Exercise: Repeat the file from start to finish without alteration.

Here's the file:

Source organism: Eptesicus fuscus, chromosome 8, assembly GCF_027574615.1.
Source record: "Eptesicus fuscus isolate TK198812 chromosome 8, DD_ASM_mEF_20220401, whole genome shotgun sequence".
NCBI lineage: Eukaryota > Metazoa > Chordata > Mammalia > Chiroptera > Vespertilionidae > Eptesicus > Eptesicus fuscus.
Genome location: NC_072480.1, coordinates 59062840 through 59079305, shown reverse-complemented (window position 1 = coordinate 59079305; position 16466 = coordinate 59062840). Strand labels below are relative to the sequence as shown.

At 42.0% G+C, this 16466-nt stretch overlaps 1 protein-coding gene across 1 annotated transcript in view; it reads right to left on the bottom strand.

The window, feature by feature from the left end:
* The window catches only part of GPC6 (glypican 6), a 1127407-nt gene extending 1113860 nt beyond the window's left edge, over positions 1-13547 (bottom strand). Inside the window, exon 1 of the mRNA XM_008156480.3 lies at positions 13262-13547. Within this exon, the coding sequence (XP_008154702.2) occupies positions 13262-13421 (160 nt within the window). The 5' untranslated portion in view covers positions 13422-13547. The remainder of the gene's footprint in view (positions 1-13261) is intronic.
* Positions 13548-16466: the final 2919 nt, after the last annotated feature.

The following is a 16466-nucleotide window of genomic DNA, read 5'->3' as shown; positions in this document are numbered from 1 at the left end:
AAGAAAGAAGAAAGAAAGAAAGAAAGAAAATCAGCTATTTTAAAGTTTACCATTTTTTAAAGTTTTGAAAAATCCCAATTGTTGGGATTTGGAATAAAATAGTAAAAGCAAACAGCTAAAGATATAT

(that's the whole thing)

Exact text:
Source organism: Eptesicus fuscus, chromosome 8, assembly GCF_027574615.1.
Source record: "Eptesicus fuscus isolate TK198812 chromosome 8, DD_ASM_mEF_20220401, whole genome shotgun sequence".
NCBI lineage: Eukaryota > Metazoa > Chordata > Mammalia > Chiroptera > Vespertilionidae > Eptesicus > Eptesicus fuscus.
Genome location: NC_072480.1, coordinates 59062840 through 59079305, shown reverse-complemented (window position 1 = coordinate 59079305; position 16466 = coordinate 59062840). Strand labels below are relative to the sequence as shown.

At 42.0% G+C, this 16466-nt stretch overlaps 1 protein-coding gene across 1 annotated transcript in view; it reads right to left on the bottom strand.

The window, feature by feature from the left end:
* The window catches only part of GPC6 (glypican 6), a 1127407-nt gene extending 1113860 nt beyond the window's left edge, over positions 1-13547 (bottom strand). Inside the window, exon 1 of the mRNA XM_008156480.3 lies at positions 13262-13547. Within this exon, the coding sequence (XP_008154702.2) occupies positions 13262-13421 (160 nt within the window). The 5' untranslated portion in view covers positions 13422-13547. The remainder of the gene's footprint in view (positions 1-13261) is intronic.
* Positions 13548-16466: the final 2919 nt, after the last annotated feature.

The following is a 16466-nucleotide window of genomic DNA, read 5'->3' as shown; positions in this document are numbered from 1 at the left end:
AAGAAAGAAGAAAGAAAGAAAGAAAGAAAATCAGCTATTTTAAAGTTTACCATTTTTTAAAGTTTTGAAAAATCCCAATTGTTGGGATTTGGAATAAAATAGTAAAAGCAAACAGCTAAAGATATAT